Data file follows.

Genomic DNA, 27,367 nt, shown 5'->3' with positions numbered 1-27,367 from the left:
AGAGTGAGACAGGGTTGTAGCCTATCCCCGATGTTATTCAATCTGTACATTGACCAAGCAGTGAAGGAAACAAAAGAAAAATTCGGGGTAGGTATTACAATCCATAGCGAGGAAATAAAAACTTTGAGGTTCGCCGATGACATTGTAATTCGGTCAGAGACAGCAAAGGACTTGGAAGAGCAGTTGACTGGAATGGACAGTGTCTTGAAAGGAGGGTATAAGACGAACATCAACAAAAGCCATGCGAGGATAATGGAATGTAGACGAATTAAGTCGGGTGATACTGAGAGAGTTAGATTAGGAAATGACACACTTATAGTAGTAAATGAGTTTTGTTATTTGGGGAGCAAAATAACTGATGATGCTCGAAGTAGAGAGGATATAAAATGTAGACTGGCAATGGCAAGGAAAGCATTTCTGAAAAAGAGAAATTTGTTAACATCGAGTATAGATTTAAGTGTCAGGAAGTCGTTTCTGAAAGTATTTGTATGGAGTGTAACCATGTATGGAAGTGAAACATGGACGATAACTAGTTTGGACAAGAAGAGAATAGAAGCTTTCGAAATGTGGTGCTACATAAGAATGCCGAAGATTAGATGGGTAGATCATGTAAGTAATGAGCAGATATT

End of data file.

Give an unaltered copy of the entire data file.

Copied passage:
Genomic DNA, 27,367 nt, shown 5'->3' with positions numbered 1-27,367 from the left:
AGAGTGAGACAGGGTTGTAGCCTATCCCCGATGTTATTCAATCTGTACATTGACCAAGCAGTGAAGGAAACAAAAGAAAAATTCGGGGTAGGTATTACAATCCATAGCGAGGAAATAAAAACTTTGAGGTTCGCCGATGACATTGTAATTCGGTCAGAGACAGCAAAGGACTTGGAAGAGCAGTTGACTGGAATGGACAGTGTCTTGAAAGGAGGGTATAAGACGAACATCAACAAAAGCCATGCGAGGATAATGGAATGTAGACGAATTAAGTCGGGTGATACTGAGAGAGTTAGATTAGGAAATGACACACTTATAGTAGTAAATGAGTTTTGTTATTTGGGGAGCAAAATAACTGATGATGCTCGAAGTAGAGAGGATATAAAATGTAGACTGGCAATGGCAAGGAAAGCATTTCTGAAAAAGAGAAATTTGTTAACATCGAGTATAGATTTAAGTGTCAGGAAGTCGTTTCTGAAAGTATTTGTATGGAGTGTAACCATGTATGGAAGTGAAACATGGACGATAACTAGTTTGGACAAGAAGAGAATAGAAGCTTTCGAAATGTGGTGCTACATAAGAATGCCGAAGATTAGATGGGTAGATCATGTAAGTAATGAGCAGATATT